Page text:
In this paper, we proposed a framework that effectively detects malicious documents by using only plaintext features of electronic documents via text analysis techniques. The proposed framework extracts only human-readable plaintext features from a given document, excluding executable binary, and applies it to classification methods to determine whether it is malicious. To this end, we used three feature extraction strategies and three classification methods in this paper. In addition, we verified the effectiveness of our proposed framework through a series of experiments, which showed that it achieved more than 98% accuracy in detecting malicious documents thanks to the appropriate combination of a feature extraction strategy and a classification method.
As further studies, instead of simply using plaintext features, we improved detection performance by combining our framework with an existing signature-based detection technique for executable code. Adopting the ensemble methods [52,53] could also improve the accuracy of our proposed framework even further. In addition, we also plan to consider and exploit the order of words to obtain more accurate classification.
Another future study is to address real-world data imbalances where the number of malicious documents is significantly lower than that of benign documents.

Author Contributions

Conceptualization, J.H.; data curation, D.J.; funding acquisition, S.-W.K.; methodology, J.H.; project administration, J.H.; software, J.H. and D.J.; supervision, S.-W.K.; validation, J.H. and D.J.; visualization, J.H.; writing—original draft, J.H. and D.J.; writing—review and editing, S.-W.K. All authors have read and agreed to the published version of the manuscript.


This work is the result of commissioned research project supported by the affiliated institute of ETRI[2021-015]. This work was also supported by the National Research Foundation of Korea (NRF) under Project Number 2020R1A2B5B03001960 and Institute of Information & Communications Technology Planning & Evaluation (IITP) under Project Number 2020-0-01373.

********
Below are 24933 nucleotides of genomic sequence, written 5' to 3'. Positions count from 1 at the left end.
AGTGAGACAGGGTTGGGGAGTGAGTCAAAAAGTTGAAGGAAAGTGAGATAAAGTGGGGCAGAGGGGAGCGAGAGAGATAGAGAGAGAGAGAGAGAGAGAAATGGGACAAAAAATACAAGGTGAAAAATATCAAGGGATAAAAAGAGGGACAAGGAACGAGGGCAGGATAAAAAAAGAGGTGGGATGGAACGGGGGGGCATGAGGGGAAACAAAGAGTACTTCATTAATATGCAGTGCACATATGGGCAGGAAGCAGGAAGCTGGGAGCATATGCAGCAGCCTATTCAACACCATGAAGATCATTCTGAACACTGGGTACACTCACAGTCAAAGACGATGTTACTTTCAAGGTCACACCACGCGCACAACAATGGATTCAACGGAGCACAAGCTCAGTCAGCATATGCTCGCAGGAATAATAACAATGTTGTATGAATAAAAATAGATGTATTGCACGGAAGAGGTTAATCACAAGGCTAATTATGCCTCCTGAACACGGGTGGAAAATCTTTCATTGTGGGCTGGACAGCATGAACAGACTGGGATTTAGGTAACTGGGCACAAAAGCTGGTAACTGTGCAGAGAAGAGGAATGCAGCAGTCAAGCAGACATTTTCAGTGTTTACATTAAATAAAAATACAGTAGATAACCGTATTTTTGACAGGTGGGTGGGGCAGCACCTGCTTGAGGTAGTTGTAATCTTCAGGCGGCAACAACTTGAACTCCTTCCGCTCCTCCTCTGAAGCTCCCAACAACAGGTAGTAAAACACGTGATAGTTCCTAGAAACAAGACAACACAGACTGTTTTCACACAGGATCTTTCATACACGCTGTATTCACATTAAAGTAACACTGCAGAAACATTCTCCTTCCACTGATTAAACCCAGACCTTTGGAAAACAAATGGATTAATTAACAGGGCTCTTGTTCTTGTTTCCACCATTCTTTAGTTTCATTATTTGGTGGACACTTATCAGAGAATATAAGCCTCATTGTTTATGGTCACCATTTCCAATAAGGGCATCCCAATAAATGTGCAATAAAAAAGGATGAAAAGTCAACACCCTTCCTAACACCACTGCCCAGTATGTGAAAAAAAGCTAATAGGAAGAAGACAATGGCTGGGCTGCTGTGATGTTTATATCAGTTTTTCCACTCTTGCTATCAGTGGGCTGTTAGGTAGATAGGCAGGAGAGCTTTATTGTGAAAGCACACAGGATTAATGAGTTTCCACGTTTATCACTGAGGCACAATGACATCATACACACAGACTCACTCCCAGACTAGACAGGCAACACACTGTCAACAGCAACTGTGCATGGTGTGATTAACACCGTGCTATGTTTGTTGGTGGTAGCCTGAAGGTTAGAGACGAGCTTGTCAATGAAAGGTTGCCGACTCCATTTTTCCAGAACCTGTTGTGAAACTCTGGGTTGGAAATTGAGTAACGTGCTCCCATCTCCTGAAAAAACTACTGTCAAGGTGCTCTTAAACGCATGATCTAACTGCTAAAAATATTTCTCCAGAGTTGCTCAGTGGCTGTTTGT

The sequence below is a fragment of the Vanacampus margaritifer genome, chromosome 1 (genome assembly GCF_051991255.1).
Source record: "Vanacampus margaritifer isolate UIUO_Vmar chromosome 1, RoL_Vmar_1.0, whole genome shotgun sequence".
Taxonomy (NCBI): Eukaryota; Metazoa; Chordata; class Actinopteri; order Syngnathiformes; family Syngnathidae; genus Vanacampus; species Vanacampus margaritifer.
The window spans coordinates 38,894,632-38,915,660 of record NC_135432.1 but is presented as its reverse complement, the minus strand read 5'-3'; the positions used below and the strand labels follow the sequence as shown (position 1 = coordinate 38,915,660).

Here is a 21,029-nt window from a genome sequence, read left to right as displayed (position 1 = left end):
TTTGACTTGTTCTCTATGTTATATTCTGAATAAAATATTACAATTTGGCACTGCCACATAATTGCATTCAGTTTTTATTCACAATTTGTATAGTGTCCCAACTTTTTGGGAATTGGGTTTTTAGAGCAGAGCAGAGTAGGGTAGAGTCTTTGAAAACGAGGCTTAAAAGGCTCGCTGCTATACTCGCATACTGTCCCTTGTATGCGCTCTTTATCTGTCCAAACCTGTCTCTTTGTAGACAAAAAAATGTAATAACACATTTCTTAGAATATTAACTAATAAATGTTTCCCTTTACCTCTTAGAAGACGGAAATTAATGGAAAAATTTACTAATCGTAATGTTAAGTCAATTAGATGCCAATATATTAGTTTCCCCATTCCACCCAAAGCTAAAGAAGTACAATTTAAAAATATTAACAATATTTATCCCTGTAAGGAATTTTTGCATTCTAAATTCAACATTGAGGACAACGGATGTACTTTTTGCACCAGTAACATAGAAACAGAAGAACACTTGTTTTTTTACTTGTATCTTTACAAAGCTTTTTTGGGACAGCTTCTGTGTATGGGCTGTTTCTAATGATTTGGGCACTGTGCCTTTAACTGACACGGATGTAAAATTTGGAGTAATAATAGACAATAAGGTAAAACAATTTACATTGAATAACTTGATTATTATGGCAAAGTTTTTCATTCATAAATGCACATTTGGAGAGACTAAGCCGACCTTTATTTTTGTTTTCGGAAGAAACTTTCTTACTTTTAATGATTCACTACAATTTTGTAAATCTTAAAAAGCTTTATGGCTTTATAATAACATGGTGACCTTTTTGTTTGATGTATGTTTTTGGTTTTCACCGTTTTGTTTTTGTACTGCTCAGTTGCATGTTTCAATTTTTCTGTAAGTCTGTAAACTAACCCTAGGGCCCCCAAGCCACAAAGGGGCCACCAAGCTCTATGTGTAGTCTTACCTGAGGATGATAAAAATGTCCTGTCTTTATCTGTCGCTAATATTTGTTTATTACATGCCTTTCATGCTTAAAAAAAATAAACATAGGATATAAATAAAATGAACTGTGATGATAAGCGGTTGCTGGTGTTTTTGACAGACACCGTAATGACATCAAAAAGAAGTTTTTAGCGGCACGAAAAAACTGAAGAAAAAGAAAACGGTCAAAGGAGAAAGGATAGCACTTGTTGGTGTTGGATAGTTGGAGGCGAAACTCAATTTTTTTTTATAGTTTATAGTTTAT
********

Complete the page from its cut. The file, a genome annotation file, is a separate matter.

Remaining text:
Conflicts of Interest

The authors declare no conflict of interest.


  1. Ye, Y.; Li, T.; Adjeroh, D.; Iyengar, S.S. A Survey on Malware Detection Using Data Mining Techniques. ACM Comput. Surv. 2017, 50, 1–40. [Google Scholar] [CrossRef]
  2. Or-Meir, O.; Nissim, N.; Elovici, Y.; Rokach, L. Dynamic Malware Analysis in the Modern Era—A State of the Art Survey. ACM Comput. Surv. 2019, 52, 1–48. [Google Scholar] [CrossRef] [Green Version]
  3. Sihwail, R.; Omar, K.; Ariffin, K.A.Z. A Survey on Malware Analysis Techniques: Static, Dynamic, Hybrid and Memory Analysis. Int. J. Adv. Sci. Eng. Inf. Technol. 2018, 8, 1662. [Google Scholar] [CrossRef] [Green Version]
  4. Kim, E.; Park, S.J.; Choi, S.; Chae, D.K.; Kim, S.W. MANIAC: A man-machine collaborative system for classifying malware author groups. In Proceedings of the 2021 ACM SIGSAC Conference on Computer and Communications Security (CCS), Virtual, 15–19 November 2021; pp. 2441–2443. [Google Scholar]
  5. Pinhero, A.; Anupama, M.; Vinod, P.; Visaggio, C.A.; Aneesh, N.; Abhijith, S.; AnanthaKrishnan, S. Malware Detection Employed by Visualization and Deep Neural Network. Comput. Secur. 2021, 105, 102247. [Google Scholar] [CrossRef]
  6. Bott, E. Introducing Windows 10 for IT Professionals; Microsoft Press: Redmond, WA, USA, 2016. [Google Scholar]
  7. Singh, J.; Singh, J. A Survey on Machine Learning-Based Malware Detection in Executable Files. J. Syst. Archit. 2021, 112, 101861. [Google Scholar] [CrossRef]
  8. Sudhakar; Kumar, S. An Emerging Threat Fileless Malware: A Survey and Research Challenges. Cybersecurity 2020, 3, 1–12. [Google Scholar] [CrossRef] [Green Version]
  9. Mimura, M.; Tajiri, Y. Static Detection of Malicious PowerShell Based on Word Embeddings. Internet Things 2021, 15, 100404. [Google Scholar] [CrossRef]
  10. Afreen, A.; Aslam, M.; Ahmed, S. Analysis of fileless malware and its evasive behavior. In Proceedings of the 2020 International Conference on Cyber Warfare and Security (ICCWS), Islamabad, Pakistan, 20–21 October 2020; pp. 1–8. [Google Scholar]
  11. Mansfield-Devine, S. Fileless Attacks: Compromising Targets without Malware. Netw. Secur. 2017, 2017, 7–11. [Google Scholar] [CrossRef]
  12. Smutz, C.; Stavrou, A. Malicious PDF detection using metadata and structural features. In Proceedings of the 28th Annual Computer Security Applications Conference (ACSAC), Orlando, FL, USA, 3–7 December 2012; pp. 239–248. [Google Scholar]